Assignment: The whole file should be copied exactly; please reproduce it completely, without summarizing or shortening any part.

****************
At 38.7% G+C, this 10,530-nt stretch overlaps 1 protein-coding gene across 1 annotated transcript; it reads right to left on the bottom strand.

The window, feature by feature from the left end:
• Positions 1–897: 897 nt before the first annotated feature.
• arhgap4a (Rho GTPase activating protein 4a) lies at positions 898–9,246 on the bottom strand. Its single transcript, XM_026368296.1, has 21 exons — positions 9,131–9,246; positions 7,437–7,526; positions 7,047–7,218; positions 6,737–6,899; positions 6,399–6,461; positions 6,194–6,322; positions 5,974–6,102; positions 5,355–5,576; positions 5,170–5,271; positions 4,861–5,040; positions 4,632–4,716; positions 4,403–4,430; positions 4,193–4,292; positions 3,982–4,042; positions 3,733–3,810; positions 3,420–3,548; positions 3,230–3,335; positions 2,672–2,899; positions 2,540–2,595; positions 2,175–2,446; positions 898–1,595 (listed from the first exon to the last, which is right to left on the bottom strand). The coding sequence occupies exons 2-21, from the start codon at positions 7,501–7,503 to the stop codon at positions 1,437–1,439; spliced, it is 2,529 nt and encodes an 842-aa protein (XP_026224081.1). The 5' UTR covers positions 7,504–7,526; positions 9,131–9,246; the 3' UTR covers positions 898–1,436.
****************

At 38.7% G+C, this 10,530-nt stretch overlaps 1 protein-coding gene across 1 annotated transcript; it reads right to left on the bottom strand.

The window, feature by feature from the left end:
• Positions 1–897: 897 nt before the first annotated feature.
• arhgap4a (Rho GTPase activating protein 4a) lies at positions 898–9,246 on the bottom strand. Its single transcript, XM_026368296.1, has 21 exons — positions 9,131–9,246; positions 7,437–7,526; positions 7,047–7,218; positions 6,737–6,899; positions 6,399–6,461; positions 6,194–6,322; positions 5,974–6,102; positions 5,355–5,576; positions 5,170–5,271; positions 4,861–5,040; positions 4,632–4,716; positions 4,403–4,430; positions 4,193–4,292; positions 3,982–4,042; positions 3,733–3,810; positions 3,420–3,548; positions 3,230–3,335; positions 2,672–2,899; positions 2,540–2,595; positions 2,175–2,446; positions 898–1,595 (listed from the first exon to the last, which is right to left on the bottom strand). The coding sequence occupies exons 2-21, from the start codon at positions 7,501–7,503 to the stop codon at positions 1,437–1,439; spliced, it is 2,529 nt and encodes an 842-aa protein (XP_026224081.1). The 5' UTR covers positions 7,504–7,526; positions 9,131–9,246; the 3' UTR covers positions 898–1,436.